ALBUQUERQUE, N.M. — Until recently, hundreds of middle-school, high-school and college students in New Mexico sent experimental payloads to space every year on rockets launched from Spaceport America in southern New Mexico.
UP Aerospace provided the rockets and managed the launches, which were paid for by the New Mexico Space Grant Consortium at New Mexico State University through NASA grants and fundraising. The consortium provided the materials to teachers and students at schools statewide to design and build payloads, which were then selected on a competitive basis for inclusion on suborbital flights.
But since 2011, those annual launches have stopped, largely because NASA funding has dried up, said Patricia Hynes, executive director of the Space Grant Consortium.
A couple of student experiments did get onto a UP Aerospace rocket at the spaceport in June 2013 under NASA’s new Flight Opportunities Program, which pays commercial aerospace companies for suborbital launches to test new technologies in space. But the days of entire UP rockets filled with student payloads have come to an end unless alternative funding sources are found.
“We used to buy a rocket each year for students, but that hasn’t happened on a regular basis since 2011,” Hynes said. “The point was to provide unique and exciting opportunities for students while demonstrating to New Mexico educators that they could use the spaceport as a learning facility. Students and teachers loved it, and many educators want to continue doing it.”
With NASA facing stiff budget cuts in recent years, funding for educational programs has decreased, Hynes said. And while the NASA Flight Opportunities Program allows some university payloads to get on rockets, NASA prioritizes experiments that can advance technology.
“NASA is a mission agency and they’re flying the payloads and technologies that they need, not educational experiments,” Hynes said. “It’s their money and that’s understandable.”
To restart the annual flights requires support from state government and New Mexico’s public schools and universities, Hynes said. And that, in turn, requires government and educational leaders to see the spaceport as something more than an attraction for rich tourists.
“Our leaders need to see the spaceport as an opportunity for us to educate our students and give them a chance to work in this industry,” Hynes said. “We could provide programs for students to put projects together and send their experiments into space every year.”
The Space Grant Consortium did that three years in a row from 2009 to 2011, allowing more than 75 student experiments to fly to space on suborbital UP launches from the spaceport. Apart from paying for the rockets themselves, the Consortium raised money to provide payload materials and instructional guides to schools, plus buses for hundreds of students to travel from around the state to attend launches at the spaceport.
One rocket launch costs a minimum of $350,000, which is difficult for the Space Grant Consortium to raise on its own without NASA grants or other funding. But despite research universities and many public schools benefitting from consortium-sponsored UP launches, education and government officials have yet to show independent leadership in continuing the program.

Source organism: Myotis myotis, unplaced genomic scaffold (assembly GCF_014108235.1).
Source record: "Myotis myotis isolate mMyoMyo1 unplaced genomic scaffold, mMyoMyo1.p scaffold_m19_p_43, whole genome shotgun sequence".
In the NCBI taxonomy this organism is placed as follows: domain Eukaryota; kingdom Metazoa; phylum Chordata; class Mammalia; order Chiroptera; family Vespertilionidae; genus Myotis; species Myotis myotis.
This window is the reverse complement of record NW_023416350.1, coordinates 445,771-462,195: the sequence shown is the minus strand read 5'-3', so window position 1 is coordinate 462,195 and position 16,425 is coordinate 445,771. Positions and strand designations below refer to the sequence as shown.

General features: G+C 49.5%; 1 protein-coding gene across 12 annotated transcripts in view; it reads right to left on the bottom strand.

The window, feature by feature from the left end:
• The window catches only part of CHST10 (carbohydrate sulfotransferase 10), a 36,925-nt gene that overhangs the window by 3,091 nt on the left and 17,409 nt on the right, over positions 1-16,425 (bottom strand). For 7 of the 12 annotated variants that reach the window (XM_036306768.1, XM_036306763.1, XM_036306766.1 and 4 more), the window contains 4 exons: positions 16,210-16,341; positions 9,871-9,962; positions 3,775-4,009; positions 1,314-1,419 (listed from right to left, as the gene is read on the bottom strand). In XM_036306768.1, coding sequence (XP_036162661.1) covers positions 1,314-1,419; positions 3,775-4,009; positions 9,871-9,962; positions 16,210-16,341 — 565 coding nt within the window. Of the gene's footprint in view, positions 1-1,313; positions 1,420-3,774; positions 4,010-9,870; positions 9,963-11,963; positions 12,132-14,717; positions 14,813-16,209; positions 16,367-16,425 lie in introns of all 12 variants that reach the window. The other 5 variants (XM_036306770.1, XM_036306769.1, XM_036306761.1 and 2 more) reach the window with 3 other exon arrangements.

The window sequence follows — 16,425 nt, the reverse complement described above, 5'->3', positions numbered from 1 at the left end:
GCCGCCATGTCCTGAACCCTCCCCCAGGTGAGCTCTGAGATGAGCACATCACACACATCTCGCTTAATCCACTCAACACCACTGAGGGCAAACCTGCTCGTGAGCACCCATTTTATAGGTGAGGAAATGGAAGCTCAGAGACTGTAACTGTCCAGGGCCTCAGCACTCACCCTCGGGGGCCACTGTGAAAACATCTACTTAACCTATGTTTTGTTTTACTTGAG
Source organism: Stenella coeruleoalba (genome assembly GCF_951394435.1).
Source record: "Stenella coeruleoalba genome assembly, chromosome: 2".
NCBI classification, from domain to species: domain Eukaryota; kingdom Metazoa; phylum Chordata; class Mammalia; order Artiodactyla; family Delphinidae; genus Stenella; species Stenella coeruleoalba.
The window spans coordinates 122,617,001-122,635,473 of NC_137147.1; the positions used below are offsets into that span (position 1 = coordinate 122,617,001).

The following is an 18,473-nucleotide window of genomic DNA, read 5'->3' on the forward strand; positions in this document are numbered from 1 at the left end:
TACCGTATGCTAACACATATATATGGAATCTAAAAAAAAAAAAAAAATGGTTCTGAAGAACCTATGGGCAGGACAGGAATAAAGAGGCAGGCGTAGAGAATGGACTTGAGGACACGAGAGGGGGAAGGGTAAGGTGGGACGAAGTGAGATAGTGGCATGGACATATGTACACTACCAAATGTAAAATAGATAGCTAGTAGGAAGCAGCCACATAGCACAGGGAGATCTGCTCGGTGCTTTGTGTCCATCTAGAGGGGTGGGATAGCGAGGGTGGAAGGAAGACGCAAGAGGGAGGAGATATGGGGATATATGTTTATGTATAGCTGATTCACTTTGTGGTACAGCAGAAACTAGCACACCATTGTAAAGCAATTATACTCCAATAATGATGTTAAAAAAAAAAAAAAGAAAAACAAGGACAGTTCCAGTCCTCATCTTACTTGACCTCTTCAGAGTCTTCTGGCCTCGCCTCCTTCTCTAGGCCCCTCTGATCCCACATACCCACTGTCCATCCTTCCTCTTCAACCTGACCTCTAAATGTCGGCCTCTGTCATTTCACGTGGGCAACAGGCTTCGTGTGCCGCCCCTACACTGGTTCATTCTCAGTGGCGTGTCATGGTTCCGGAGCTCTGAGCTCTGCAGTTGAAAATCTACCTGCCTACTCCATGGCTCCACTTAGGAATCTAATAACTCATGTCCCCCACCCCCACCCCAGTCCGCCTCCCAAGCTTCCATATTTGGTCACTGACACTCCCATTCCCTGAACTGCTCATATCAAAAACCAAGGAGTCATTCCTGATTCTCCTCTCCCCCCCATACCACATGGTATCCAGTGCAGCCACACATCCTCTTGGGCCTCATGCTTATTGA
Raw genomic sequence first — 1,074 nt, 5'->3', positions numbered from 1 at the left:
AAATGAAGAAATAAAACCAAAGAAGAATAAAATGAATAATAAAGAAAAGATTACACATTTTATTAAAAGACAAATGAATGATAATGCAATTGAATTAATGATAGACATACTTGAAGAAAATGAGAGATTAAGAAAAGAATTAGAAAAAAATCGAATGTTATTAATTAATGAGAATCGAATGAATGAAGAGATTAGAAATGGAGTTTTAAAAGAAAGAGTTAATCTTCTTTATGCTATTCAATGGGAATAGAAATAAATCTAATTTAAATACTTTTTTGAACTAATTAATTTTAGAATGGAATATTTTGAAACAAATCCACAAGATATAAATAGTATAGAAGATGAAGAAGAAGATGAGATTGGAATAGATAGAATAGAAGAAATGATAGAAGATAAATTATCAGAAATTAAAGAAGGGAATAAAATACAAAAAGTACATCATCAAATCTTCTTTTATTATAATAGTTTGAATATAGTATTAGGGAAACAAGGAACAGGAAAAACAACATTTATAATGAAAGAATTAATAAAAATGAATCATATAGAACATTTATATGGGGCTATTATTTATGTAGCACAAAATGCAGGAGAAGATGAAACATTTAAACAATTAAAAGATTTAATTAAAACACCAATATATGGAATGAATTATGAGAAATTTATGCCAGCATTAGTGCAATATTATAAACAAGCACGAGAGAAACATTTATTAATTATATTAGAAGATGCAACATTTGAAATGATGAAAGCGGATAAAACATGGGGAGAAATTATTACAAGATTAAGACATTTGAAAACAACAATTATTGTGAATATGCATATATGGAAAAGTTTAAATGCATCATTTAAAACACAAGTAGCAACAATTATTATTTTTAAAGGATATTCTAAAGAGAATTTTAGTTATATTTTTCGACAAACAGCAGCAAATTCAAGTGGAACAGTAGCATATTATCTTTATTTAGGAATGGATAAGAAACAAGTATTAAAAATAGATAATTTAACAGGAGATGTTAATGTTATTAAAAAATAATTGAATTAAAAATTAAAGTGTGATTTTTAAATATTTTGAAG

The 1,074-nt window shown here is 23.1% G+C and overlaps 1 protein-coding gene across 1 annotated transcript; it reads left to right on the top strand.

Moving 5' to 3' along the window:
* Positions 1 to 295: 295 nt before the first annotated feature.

“There’s a lack of leadership and vision on this issue,” Hynes said. “There’s no budget I’m aware of in the state to use the spaceport.”
That contrasts with initiatives in other states that also want to develop a commercial space industry. In Texas, for example, Gov. Rick Perry announced in September that the Texas Emerging Technology Fund and the University of Texas System would jointly contribute $9 million to support an educational partnership with Space Exploration Technologies, or SpaceX, which is building a new orbital spaceport at Brownsville near the Gulf Coast. Through the partnership, students and faculty at the University of Texas-Rio Grande Valley will use the SpaceX facilities for training, scientific research and technology development.
New Mexico educators who have participated in consortium-sponsored UP launches say such programs provide a huge boon to STEM education in the state.
“It brings student education in math and science together with real-world applications,” said Stacy Rush, a chemistry and physics teacher at Hot Springs High School in Truth or Consequences.
Hot Springs students have flown experimental payloads on every consortium-sponsored rocket at the spaceport, benefitting about 60 students to date, Rush said. That includes an experiment last year to measure the effects of radiation on algae in space.
“They get lots of experience in everything from engineering and technology to research and planning, which helps them consider job opportunities they never thought of before,” Rush said. “And it’s so cool for them to build something with their own hands that actually flies into space and then analyze all the data.”
The New Mexico Institute of Mining and Technology had made the educational flights a part of its outer space program, said Andrei Zagrai, an associate professor of mechanical engineering who worked with student teams to send sensors on two UP flights to detect structural problems or anomalies on the rocket.
“The payloads were built and designed by students,” Zagrai said. “We used it as an educational vehicle to study and learn about space systems.”
Given the lack of funding, spaceport Executive Director Christine Anderson said state leaders might consider more affordable alternatives, such as using model rockets that fly to 10,000 feet rather than a suborbital launch.
“We’d like to host at least one launch per year at the spaceport,” Anderson said. “That hands-on learning is so important for kids. My goal is for every student in New Mexico to at least get a field trip to the spaceport during their time in public school.”